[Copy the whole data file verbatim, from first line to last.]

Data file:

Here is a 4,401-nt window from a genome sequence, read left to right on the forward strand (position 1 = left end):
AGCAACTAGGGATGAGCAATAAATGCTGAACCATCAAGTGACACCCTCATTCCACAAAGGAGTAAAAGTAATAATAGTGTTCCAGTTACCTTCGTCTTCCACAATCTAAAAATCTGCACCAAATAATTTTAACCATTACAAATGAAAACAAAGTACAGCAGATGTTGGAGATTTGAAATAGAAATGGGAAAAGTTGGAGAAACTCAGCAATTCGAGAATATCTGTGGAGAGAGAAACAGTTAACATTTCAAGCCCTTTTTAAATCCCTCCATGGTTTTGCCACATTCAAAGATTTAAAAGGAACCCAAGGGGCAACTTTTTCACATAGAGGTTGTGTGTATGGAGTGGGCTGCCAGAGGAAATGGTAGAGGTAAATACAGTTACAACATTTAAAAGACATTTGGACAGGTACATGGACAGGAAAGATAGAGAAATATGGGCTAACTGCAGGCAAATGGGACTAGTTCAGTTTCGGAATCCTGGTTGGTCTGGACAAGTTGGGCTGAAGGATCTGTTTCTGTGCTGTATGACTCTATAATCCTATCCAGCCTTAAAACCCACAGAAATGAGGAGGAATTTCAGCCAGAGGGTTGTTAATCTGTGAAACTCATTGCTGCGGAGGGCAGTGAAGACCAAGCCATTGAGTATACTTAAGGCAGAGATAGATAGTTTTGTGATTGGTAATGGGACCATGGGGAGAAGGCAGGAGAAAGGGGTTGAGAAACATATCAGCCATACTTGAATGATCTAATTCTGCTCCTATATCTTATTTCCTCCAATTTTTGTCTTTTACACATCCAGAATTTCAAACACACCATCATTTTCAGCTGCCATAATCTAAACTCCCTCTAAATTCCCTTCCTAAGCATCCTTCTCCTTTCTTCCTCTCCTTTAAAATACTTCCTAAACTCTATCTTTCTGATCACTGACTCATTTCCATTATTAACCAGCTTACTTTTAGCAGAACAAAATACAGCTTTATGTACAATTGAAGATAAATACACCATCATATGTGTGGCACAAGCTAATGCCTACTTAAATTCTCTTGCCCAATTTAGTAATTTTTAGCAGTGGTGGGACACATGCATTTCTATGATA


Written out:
Here is a 4,401-nt window from a genome sequence, read left to right on the forward strand (position 1 = left end):
AGCAACTAGGGATGAGCAATAAATGCTGAACCATCAAGTGACACCCTCATTCCACAAAGGAGTAAAAGTAATAATAGTGTTCCAGTTACCTTCGTCTTCCACAATCTAAAAATCTGCACCAAATAATTTTAACCATTACAAATGAAAACAAAGTACAGCAGATGTTGGAGATTTGAAATAGAAATGGGAAAAGTTGGAGAAACTCAGCAATTCGAGAATATCTGTGGAGAGAGAAACAGTTAACATTTCAAGCCCTTTTTAAATCCCTCCATGGTTTTGCCACATTCAAAGATTTAAAAGGAACCCAAGGGGCAACTTTTTCACATAGAGGTTGTGTGTATGGAGTGGGCTGCCAGAGGAAATGGTAGAGGTAAATACAGTTACAACATTTAAAAGACATTTGGACAGGTACATGGACAGGAAAGATAGAGAAATATGGGCTAACTGCAGGCAAATGGGACTAGTTCAGTTTCGGAATCCTGGTTGGTCTGGACAAGTTGGGCTGAAGGATCTGTTTCTGTGCTGTATGACTCTATAATCCTATCCAGCCTTAAAACCCACAGAAATGAGGAGGAATTTCAGCCAGAGGGTTGTTAATCTGTGAAACTCATTGCTGCGGAGGGCAGTGAAGACCAAGCCATTGAGTATACTTAAGGCAGAGATAGATAGTTTTGTGATTGGTAATGGGACCATGGGGAGAAGGCAGGAGAAAGGGGTTGAGAAACATATCAGCCATACTTGAATGATCTAATTCTGCTCCTATATCTTATTTCCTCCAATTTTTGTCTTTTACACATCCAGAATTTCAAACACACCATCATTTTCAGCTGCCATAATCTAAACTCCCTCTAAATTCCCTTCCTAAGCATCCTTCTCCTTTCTTCCTCTCCTTTAAAATACTTCCTAAACTCTATCTTTCTGATCACTGACTCATTTCCATTATTAACCAGCTTACTTTTAGCAGAACAAAATACAGCTTTATGTACAATTGAAGATAAATACACCATCATATGTGTGGCACAAGCTAATGCCTACTTAAATTCTCTTGCCCAATTTAGTAATTTTTAGCAGTGGTGGGACACATGCATTTCTATGATA